If you face any problems regarding child custody after filing for divorce in Mexico, you can get legal help from our law firm. Our lawyers in Mexico will explain to you all you need to know about custody or parental authority.
What is parental authority?
After a Mexico divorce, if the children are involved, the parental authority is automatically granted to both parents. But suppose a child’s safety or health is at risk due to the violence. In that case, parents may lose custody rights, and the child’s custody will be granted to only one parent or second-degree blood relatives, including siblings, grandparents, uncles, or aunts. The proceedings for parental authority after filing for divorce in Mexico consist of the following steps:
- The plaintiff files a lawsuit against the defendant, due to which the court will issue summons;
- That summons has to be delivered in person and signed by the defendant;
- In return, the defendant responses to the call and provides evidence;
- The local Mexican court demands and assesses formal proof from both parties;
- The plaintiff and the defendant then contest the evidence and argue their case;
- In the end, the judge considers his verdict and makes a ruling.
The parental authority can be lost by judicial resolution as per Article 444 of the Civil Code of the Federal District due to the following reasons:
- When an individual exercising parental authority is expressly sentenced to loss of that right;
- In cases of domestic violence committed against a child;
- If divorce happens, the provisions of Article 283 of this code will come into action.
A common-law partner or a spouse may recover parental authority by proving fulfillment of imposed obligations on him/her. You can consult with our lawyers in Mexico if you have lost your parental control and want to regain it. They will legally help you in acquiring parental authority in Mexico.
Necessary documents for custody proceedings
The applicant needs to submit the following documents to initiate custody proceedings:
- Original marriage certificate (if the couple is married);
- Original birth certificate of the child;
- Address of the parent requesting custody;
- Address and names of two witnesses who are about to provide facts about the parent requesting custody of the child.
You can rely on the legal services of our immigration lawyers in Mexico if you want to relocate here. They will help you with the submission of the necessary documentation. In addition, if you are facing problems regarding debt collection in Mexico, our lawyers can also provide you with legal assistance in this matter. Furthermore, if you need legal assistance in other matters, such as moving to Mexico from US, our immigration attorneys are at your disposal.
How to use a divorce decree in foreign countries?
After acquiring a divorce in Mexico, the interested person should obtain a certified copy of the decree and authenticate it by the appropriate Mexican government authorities. The lawyers at our law firm in Mexico will assist you in the authentication process of divorce decree.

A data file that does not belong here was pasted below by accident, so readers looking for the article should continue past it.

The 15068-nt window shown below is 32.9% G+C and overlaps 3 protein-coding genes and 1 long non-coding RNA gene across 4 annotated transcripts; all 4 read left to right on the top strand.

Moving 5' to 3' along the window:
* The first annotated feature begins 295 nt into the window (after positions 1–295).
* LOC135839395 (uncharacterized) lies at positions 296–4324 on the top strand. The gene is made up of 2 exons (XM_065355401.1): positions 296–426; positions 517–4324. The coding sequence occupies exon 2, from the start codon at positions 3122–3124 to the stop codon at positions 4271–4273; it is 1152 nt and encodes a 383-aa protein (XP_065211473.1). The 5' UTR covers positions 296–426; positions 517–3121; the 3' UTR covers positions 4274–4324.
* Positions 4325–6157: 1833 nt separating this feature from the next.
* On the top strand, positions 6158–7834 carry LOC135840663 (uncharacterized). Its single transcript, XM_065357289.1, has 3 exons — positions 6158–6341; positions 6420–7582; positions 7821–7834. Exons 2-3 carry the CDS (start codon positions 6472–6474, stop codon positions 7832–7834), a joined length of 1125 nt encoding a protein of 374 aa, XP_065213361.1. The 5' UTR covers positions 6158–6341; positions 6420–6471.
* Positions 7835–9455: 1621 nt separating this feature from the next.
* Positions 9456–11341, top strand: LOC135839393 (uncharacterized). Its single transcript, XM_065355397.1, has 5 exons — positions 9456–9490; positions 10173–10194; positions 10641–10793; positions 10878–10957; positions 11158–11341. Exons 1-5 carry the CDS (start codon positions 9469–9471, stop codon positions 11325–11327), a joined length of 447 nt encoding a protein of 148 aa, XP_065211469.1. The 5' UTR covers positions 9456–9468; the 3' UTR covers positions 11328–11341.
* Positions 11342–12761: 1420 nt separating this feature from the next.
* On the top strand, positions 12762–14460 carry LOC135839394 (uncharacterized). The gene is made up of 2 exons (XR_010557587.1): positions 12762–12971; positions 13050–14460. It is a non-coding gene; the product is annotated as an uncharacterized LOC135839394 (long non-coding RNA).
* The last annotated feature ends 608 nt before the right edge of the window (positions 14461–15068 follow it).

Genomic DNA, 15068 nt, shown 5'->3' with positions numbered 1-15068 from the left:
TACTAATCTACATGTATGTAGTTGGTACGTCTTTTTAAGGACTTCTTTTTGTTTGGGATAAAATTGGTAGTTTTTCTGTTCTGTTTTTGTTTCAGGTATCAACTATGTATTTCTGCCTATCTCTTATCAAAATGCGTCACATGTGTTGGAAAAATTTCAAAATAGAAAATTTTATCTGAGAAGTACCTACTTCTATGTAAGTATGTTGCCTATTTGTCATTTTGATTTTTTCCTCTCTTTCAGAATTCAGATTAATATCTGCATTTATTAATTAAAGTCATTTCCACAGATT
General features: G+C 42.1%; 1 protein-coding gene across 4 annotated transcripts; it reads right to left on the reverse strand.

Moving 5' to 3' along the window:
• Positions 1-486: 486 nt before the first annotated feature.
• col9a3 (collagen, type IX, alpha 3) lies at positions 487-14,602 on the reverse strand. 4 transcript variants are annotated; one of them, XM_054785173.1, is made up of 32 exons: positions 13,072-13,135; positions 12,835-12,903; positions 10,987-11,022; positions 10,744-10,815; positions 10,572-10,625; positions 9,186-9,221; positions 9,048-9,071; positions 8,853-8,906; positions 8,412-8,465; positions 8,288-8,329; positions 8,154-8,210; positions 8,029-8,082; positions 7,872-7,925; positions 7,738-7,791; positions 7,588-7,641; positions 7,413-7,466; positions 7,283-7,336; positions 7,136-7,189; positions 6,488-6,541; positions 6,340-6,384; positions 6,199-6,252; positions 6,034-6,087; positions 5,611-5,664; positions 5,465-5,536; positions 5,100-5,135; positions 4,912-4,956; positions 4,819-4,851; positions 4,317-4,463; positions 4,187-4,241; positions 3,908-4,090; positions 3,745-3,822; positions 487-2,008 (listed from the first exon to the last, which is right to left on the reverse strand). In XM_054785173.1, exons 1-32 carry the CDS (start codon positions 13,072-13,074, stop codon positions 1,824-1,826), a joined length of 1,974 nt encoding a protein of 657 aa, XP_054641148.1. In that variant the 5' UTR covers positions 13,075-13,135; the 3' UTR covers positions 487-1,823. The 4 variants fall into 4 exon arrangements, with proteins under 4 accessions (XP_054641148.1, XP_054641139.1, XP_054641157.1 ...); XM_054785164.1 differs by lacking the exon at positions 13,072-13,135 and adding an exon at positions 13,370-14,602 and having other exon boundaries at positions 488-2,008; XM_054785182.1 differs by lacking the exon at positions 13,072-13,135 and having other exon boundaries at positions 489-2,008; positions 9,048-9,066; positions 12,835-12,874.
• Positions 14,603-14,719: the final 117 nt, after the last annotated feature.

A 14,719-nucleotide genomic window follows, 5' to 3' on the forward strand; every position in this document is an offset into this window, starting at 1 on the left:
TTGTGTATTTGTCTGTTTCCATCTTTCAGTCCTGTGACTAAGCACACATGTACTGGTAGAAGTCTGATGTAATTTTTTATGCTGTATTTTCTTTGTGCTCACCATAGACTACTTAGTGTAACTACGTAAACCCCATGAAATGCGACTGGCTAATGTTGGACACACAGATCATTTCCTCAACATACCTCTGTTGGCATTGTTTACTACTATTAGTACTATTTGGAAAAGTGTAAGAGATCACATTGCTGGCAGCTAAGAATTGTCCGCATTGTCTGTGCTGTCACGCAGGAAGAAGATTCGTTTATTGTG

Suppose an individual uses this document in a foreign country, such as in the United States. In that case, the American consular officer will authenticate the Mexican Government official’s signature appearing on the decree. The decree must also be translated by an official translator, who will certify his translation in front of an American consular office. The consular fees for taking the oath of the translator and authentication are $55.00. If you intend to use your divorce decree in any foreign state, you can get legal help from our attorneys in Mexico.
How can our attorneys in Mexico help you?
Irrespective of whether or not the spouses mutually agree to the divorce or only one of them is willing to terminate the marriage, the divorce process can be a troubling time and a period during which the need for specialized assistance is strongly felt.
Our team of lawyers specializing in divorce in Mexico can help guide you throughout the process and will start by outlining your options during an initial legal counsel meeting. Our attorneys duly handle legal matters such as the distribution of common property as well as child support obligations by keeping in mind your particular family situation and the wellbeing of the children, if applicable.
Feel free to discuss with us if you are interested in immigration to Mexico.
Divorce statistics in Mexico
The number of divorces registered in Mexico increased in recent years, with nearly 140,000 divorces recorded in 2016. The divorce statistics from 2015 to 2017 are given below:
- 123,883 divorces were recorded in Mexico alone in 2016;
- In 2017, 139,807 divorces were registered in this country;
- In 2017, about 147,581 divorces took place in Mexico.
Our divorce lawyers in Mexico can help you with more information about the divorce procedures and can help you with legal representation. Contact us for more information about our services. You can also get in touch with our immigration lawyers in Mexico if you are interested in the types of visas available.